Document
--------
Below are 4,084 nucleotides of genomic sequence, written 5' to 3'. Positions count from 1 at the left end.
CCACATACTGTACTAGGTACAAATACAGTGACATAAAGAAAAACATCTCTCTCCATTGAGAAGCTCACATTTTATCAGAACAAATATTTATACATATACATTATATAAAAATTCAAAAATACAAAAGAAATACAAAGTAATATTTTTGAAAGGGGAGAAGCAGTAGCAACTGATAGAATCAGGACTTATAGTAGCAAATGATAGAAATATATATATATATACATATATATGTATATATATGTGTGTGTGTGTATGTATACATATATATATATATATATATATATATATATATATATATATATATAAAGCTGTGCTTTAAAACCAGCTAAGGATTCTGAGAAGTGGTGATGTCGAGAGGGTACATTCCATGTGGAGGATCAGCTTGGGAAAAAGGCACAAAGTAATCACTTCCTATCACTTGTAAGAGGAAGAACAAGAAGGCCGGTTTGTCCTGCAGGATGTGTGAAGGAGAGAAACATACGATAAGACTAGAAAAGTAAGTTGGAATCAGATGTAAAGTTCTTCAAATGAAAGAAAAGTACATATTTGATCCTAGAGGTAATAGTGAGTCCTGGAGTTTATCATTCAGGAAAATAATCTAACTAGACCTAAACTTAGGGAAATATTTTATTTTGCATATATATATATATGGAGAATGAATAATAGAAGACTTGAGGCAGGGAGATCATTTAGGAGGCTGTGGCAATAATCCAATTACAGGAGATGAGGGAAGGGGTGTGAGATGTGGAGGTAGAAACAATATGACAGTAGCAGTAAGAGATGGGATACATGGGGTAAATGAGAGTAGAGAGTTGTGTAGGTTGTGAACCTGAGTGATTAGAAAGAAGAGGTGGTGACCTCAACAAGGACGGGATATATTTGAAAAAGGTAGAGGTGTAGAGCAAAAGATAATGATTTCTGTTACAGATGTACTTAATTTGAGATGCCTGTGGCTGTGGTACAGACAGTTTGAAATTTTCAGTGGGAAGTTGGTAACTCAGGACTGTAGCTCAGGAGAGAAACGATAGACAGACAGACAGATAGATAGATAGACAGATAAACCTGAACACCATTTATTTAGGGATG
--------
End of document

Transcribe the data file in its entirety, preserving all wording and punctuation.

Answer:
Below are 4,084 nucleotides of genomic sequence, written 5' to 3'. Positions count from 1 at the left end.
CCACATACTGTACTAGGTACAAATACAGTGACATAAAGAAAAACATCTCTCTCCATTGAGAAGCTCACATTTTATCAGAACAAATATTTATACATATACATTATATAAAAATTCAAAAATACAAAAGAAATACAAAGTAATATTTTTGAAAGGGGAGAAGCAGTAGCAACTGATAGAATCAGGACTTATAGTAGCAAATGATAGAAATATATATATATATACATATATATGTATATATATGTGTGTGTGTGTATGTATACATATATATATATATATATATATATATATATATATATATATATATAAAGCTGTGCTTTAAAACCAGCTAAGGATTCTGAGAAGTGGTGATGTCGAGAGGGTACATTCCATGTGGAGGATCAGCTTGGGAAAAAGGCACAAAGTAATCACTTCCTATCACTTGTAAGAGGAAGAACAAGAAGGCCGGTTTGTCCTGCAGGATGTGTGAAGGAGAGAAACATACGATAAGACTAGAAAAGTAAGTTGGAATCAGATGTAAAGTTCTTCAAATGAAAGAAAAGTACATATTTGATCCTAGAGGTAATAGTGAGTCCTGGAGTTTATCATTCAGGAAAATAATCTAACTAGACCTAAACTTAGGGAAATATTTTATTTTGCATATATATATATATGGAGAATGAATAATAGAAGACTTGAGGCAGGGAGATCATTTAGGAGGCTGTGGCAATAATCCAATTACAGGAGATGAGGGAAGGGGTGTGAGATGTGGAGGTAGAAACAATATGACAGTAGCAGTAAGAGATGGGATACATGGGGTAAATGAGAGTAGAGAGTTGTGTAGGTTGTGAACCTGAGTGATTAGAAAGAAGAGGTGGTGACCTCAACAAGGACGGGATATATTTGAAAAAGGTAGAGGTGTAGAGCAAAAGATAATGATTTCTGTTACAGATGTACTTAATTTGAGATGCCTGTGGCTGTGGTACAGACAGTTTGAAATTTTCAGTGGGAAGTTGGTAACTCAGGACTGTAGCTCAGGAGAGAAACGATAGACAGACAGACAGATAGATAGATAGACAGATAAACCTGAACACCATTTATTTAGGGATG